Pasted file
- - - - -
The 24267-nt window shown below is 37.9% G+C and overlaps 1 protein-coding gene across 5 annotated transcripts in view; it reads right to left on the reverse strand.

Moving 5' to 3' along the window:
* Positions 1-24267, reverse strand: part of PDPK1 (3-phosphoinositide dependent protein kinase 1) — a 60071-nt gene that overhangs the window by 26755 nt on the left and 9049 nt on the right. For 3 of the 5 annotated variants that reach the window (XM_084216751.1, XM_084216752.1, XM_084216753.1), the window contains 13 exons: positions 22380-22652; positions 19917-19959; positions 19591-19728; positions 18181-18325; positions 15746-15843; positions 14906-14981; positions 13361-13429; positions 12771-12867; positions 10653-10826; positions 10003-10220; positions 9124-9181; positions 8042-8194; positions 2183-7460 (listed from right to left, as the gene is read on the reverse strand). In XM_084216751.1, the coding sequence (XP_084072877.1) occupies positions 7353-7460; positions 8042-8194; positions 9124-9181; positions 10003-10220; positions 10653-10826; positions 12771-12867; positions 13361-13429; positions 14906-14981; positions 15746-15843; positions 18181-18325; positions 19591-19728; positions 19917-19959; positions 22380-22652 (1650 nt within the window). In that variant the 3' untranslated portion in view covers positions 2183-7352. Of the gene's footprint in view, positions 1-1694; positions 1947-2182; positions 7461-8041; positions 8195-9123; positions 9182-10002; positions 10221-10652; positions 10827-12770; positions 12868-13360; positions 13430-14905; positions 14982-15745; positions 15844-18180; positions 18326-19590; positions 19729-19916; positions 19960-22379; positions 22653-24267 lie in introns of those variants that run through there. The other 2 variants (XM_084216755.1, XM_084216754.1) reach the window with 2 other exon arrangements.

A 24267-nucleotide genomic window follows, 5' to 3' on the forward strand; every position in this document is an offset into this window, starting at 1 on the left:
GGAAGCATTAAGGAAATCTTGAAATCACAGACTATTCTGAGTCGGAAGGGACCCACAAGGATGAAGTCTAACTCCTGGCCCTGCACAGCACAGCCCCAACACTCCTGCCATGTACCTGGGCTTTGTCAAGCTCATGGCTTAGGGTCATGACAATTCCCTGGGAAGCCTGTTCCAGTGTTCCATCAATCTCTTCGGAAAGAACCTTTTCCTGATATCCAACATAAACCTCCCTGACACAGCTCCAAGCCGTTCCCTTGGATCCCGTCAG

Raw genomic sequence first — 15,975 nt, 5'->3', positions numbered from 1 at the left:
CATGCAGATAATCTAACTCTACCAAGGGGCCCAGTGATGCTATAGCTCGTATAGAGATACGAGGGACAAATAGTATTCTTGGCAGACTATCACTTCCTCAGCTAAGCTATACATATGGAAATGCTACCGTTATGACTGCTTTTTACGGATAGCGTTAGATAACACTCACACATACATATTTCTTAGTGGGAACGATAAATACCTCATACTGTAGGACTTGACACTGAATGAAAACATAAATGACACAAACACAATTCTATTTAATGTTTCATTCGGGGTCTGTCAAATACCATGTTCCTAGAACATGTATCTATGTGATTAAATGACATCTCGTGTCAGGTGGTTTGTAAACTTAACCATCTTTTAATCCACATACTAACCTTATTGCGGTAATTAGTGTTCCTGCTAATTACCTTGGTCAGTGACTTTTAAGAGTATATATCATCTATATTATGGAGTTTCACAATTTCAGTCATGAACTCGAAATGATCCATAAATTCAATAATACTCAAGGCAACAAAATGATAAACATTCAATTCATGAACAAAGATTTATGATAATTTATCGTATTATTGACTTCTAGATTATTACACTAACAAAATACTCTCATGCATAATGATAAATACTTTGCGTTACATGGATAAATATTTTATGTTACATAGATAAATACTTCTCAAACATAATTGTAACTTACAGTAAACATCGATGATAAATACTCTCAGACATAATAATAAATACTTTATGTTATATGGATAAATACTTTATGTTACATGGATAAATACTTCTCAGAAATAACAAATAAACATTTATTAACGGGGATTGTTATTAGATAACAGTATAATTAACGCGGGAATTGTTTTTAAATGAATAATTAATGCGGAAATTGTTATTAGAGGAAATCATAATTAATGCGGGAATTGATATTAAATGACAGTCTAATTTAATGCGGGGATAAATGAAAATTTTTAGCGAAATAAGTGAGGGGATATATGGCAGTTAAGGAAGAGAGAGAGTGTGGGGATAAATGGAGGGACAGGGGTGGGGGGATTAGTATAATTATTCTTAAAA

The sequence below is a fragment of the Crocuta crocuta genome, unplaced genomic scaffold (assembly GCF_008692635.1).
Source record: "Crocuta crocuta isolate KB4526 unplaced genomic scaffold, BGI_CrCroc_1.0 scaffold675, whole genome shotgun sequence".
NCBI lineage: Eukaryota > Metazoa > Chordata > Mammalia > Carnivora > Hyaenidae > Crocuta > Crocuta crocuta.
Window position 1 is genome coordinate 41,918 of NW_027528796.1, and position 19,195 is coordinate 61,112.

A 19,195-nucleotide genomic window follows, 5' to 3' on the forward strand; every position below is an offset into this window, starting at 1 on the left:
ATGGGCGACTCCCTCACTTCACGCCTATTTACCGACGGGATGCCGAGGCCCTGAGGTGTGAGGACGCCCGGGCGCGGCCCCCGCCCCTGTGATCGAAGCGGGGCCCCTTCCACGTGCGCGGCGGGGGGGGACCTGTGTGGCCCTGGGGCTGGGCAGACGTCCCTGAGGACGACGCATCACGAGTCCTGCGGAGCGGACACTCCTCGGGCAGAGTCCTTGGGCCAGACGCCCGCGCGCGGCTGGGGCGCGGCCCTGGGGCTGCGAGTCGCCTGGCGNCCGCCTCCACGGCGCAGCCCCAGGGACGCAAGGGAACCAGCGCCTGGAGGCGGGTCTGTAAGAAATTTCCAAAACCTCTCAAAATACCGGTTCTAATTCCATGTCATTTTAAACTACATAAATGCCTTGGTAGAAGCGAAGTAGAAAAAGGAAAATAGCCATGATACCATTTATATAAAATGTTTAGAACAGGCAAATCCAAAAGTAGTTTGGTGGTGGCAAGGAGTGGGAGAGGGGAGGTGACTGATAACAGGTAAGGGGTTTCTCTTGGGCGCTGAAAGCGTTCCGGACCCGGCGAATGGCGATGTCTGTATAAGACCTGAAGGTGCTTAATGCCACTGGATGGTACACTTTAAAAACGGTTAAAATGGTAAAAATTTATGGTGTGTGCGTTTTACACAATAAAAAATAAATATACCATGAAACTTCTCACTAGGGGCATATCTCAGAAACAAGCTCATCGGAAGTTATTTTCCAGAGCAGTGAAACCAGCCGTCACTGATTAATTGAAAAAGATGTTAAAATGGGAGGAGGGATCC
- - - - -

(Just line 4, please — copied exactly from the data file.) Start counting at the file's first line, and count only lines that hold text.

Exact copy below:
A 24267-nucleotide genomic window follows, 5' to 3' on the forward strand; every position in this document is an offset into this window, starting at 1 on the left: